Just as Conservatives across the country were about to begin voting for their next leader, one of the front runners threw a wrench into the works.

Kevin O’Leary, the bombastic TV star (sort of a hairless, much smarter Donald Trump), pulled out of the race, causing a collective jaw drop amongst the Canadian political elite and talking heads. O’Leary, the only recognizable face in a ludicrously overcrowded race, was almost certain to be the early leader in the voting, and a decent bet to the the winner. Speaking to the media about his decision on Wednesday, O’Leary said some shockingly honest things. While he was confident that he could win the Conservative leadership (possibly true), his numbers showed that there was no path to federal victory for the Conservatives with O’Leary at the helm, because he had virtually no support in Quebec (completely true). He said he waited until the last minute to see if “the needle would move” in his Quebec support, but it didn’t.

He is absolutely right. O’Leary could have — and probably would have — won the Conservative leadership, but there wasn’t a single hope in hell that he would become prime minister without being able to communicate with 22% of the population that speaks French. Why it took him this long to come to that obvious realization, I don’t know. Maybe he looked at the agonies of Donald Trump and figured that leaving his cushy lifestyle for the grubby world of politics wasn’t worth it. Or maybe the idea of living full-time in Canada, instead of spending at least half his time in the U.S., wasn’t appealing.  Or maybe it was the pay cut he would have to take. Whatever the reasons, he was smart to quit. He could not become the next prime minister, and playing second fiddle to Justin Trudeau in the House of Commons was just too repulsive to contemplate. Anyway, O’Leary threw his support behind Maxime Bernier, a far right libertarian MP. Bernier was a contender from the beginning, but now he must be seen as the frontrunner. He’s too radical (abolish the CBC, etc.), and too French (his English is worse than Jean Chretien’s), but he is popular with the Western right wing of the party. He might win the Conservative leadership, but in a federal election he will be a loser, just like O’Leary would have been. Only Bernier doesn’t know it.

NAFTA and lumber and … zzzzzzzz

Few issues are more boring than trade matters, but attention must be paid since billions of dollars are at stake. So, here we go.

This week, Donald Trump threatened to immediately pull out of NAFTA, the North American Free Trade Agreement. NAFTA is a very big deal in trade circles, and even tinkering with it gives Canada and Mexico palpitations. Trump has said repeatedly that NAFTA was a horrible, horrible, bad, bad, very very bad deal for the U.S. (without even once articulating one single example of how it was bad), and that nice guy Canada snookered the U.S., which is untrue of course, but fun to contemplate.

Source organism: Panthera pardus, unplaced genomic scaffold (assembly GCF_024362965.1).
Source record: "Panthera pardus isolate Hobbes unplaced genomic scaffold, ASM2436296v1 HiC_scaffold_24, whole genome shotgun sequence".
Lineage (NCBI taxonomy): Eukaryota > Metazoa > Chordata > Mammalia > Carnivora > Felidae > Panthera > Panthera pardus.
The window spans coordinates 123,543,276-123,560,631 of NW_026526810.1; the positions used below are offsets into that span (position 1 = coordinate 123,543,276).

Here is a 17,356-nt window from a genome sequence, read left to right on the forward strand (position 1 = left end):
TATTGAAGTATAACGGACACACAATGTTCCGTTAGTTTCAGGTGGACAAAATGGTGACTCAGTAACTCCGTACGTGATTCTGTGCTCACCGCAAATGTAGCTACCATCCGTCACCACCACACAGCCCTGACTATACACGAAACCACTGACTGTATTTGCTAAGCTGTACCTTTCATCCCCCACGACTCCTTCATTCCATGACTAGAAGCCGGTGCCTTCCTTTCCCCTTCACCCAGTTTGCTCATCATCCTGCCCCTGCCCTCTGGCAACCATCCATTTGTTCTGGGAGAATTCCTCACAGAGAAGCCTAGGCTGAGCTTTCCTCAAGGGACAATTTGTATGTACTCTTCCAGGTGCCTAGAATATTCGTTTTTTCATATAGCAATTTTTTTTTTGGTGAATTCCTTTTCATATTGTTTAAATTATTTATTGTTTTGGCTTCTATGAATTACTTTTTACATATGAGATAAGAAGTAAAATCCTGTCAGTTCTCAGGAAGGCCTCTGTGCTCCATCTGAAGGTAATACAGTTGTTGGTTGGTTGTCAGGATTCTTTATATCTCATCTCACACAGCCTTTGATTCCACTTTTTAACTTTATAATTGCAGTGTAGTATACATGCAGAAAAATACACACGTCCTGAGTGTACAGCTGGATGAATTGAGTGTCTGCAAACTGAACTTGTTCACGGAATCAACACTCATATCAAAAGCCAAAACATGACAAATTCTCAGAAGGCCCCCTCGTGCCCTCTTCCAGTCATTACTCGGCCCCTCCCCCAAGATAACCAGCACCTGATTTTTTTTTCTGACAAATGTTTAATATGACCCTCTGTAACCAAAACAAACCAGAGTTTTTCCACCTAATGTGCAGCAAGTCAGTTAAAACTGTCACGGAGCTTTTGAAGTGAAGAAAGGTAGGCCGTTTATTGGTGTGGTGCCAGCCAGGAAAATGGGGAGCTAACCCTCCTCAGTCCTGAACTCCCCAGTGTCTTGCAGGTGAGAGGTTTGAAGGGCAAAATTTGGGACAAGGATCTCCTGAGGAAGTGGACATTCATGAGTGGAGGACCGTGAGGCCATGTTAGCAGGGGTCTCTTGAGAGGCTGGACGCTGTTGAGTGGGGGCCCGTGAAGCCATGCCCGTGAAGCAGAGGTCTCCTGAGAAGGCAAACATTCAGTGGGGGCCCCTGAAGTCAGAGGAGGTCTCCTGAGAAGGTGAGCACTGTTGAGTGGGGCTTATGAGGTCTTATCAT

After Trump threatened to sign an executive order to pull out of NAFTA (he said in an interview today that he was going to sign the order on Saturday, his 100th day in office). Justin Trudeau and Mexican President Enrique Peña Nieto both called Trump, and he supposedly changed his mind. It was probably a bluff by Trump to get Canada and Mexico on board with renegotiating the deal, since cancelling NAFTA would result in an economic earthquake for all of North America, and even Trump isn’t stupid enough to do that. But who knows?

Also this week in trade (stay with me here, it’s almost over), the Trump administration slapped hefty duties on Canadian softwood lumber coming into the U.S. If the term ‘softwood lumber’ sounds vaguely familiar, it’s because this is the FIFTH go round for this dispute. The U.S. (or more accurately, the American lumber industry) says Canadian lumber is unfairly subsidized by the government. Canada says this isn’t true, and the Canadian government has won international court challenges on the issue. But the U.S. lumber industry just keeps resurrecting the issue. It’s all insanely complicated, but from my reading of the issue, the continuing spat is a way for the U.S. lumber industry to raise prices, and profits, by making lumber more expensive. This in turn would result in higher home building costs in the U.S., but clearly nobody cares about the consumer. As in all the previous times this phoney has been raised, some sort of deal is ironed out, and everybody forgets about it until the next time.


Jonathan Demme, 73, acclaimed, Oscar-winning American movie director (Melvin and Howard, Philadelphia, The Silence of the Lambs, the Talking Heads concert film Stop Making Sense, Rachael Getting Married).


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